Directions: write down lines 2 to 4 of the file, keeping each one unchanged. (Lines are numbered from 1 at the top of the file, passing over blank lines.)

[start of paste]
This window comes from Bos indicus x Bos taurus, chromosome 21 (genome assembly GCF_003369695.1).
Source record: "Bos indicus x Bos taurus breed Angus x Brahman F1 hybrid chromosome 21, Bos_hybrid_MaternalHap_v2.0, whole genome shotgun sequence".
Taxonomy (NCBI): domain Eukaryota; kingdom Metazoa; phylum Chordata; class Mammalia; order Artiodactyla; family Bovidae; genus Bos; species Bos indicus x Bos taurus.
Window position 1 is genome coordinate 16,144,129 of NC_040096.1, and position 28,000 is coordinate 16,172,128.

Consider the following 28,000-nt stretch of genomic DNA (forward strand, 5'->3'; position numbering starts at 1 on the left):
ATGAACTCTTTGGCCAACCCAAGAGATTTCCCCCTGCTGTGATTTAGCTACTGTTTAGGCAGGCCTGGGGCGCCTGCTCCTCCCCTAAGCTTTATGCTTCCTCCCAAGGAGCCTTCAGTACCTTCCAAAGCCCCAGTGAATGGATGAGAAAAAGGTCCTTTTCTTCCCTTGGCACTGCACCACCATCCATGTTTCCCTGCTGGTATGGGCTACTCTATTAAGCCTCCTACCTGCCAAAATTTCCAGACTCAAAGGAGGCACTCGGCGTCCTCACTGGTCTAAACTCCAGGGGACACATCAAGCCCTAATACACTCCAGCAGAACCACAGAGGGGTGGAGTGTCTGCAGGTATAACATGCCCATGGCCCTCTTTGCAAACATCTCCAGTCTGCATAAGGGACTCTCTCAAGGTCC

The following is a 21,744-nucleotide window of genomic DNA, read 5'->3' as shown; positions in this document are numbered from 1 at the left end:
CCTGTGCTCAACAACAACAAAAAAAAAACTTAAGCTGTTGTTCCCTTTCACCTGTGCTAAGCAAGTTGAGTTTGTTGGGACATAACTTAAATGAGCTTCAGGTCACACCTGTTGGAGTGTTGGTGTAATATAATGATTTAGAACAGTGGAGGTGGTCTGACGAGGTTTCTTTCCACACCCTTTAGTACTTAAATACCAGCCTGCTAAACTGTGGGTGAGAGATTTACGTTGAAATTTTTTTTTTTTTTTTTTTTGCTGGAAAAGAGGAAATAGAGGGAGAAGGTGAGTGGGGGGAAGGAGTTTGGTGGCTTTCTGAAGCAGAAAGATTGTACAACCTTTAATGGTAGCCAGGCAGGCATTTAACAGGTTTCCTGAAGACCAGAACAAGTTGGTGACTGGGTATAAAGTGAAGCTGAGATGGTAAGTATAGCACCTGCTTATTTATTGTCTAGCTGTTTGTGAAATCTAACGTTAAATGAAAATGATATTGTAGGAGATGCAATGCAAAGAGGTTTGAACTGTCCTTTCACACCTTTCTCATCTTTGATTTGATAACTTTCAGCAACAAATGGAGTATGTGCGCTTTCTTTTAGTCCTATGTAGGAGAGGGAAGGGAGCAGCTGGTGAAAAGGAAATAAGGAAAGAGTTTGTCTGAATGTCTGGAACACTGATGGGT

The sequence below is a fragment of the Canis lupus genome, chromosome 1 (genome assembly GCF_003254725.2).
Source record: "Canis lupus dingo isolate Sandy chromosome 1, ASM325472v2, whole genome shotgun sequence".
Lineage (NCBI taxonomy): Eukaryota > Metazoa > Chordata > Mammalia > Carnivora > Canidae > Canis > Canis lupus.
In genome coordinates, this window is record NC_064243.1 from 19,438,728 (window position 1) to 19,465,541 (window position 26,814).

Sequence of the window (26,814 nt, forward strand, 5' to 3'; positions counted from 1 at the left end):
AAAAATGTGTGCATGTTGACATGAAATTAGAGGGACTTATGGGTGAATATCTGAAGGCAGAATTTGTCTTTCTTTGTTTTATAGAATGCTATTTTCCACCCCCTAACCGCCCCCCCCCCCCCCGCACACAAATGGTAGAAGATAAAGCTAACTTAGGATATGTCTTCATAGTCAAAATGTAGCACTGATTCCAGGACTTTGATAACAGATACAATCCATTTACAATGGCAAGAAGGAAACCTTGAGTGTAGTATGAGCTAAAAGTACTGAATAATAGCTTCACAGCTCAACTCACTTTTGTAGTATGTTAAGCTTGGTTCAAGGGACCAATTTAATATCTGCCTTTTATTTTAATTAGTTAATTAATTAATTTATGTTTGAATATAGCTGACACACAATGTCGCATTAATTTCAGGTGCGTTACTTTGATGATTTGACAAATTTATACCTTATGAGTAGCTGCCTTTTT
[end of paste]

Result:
Source record: "Bos indicus x Bos taurus breed Angus x Brahman F1 hybrid chromosome 21, Bos_hybrid_MaternalHap_v2.0, whole genome shotgun sequence".
Taxonomy (NCBI): domain Eukaryota; kingdom Metazoa; phylum Chordata; class Mammalia; order Artiodactyla; family Bovidae; genus Bos; species Bos indicus x Bos taurus.
Window position 1 is genome coordinate 16,144,129 of NC_040096.1, and position 28,000 is coordinate 16,172,128.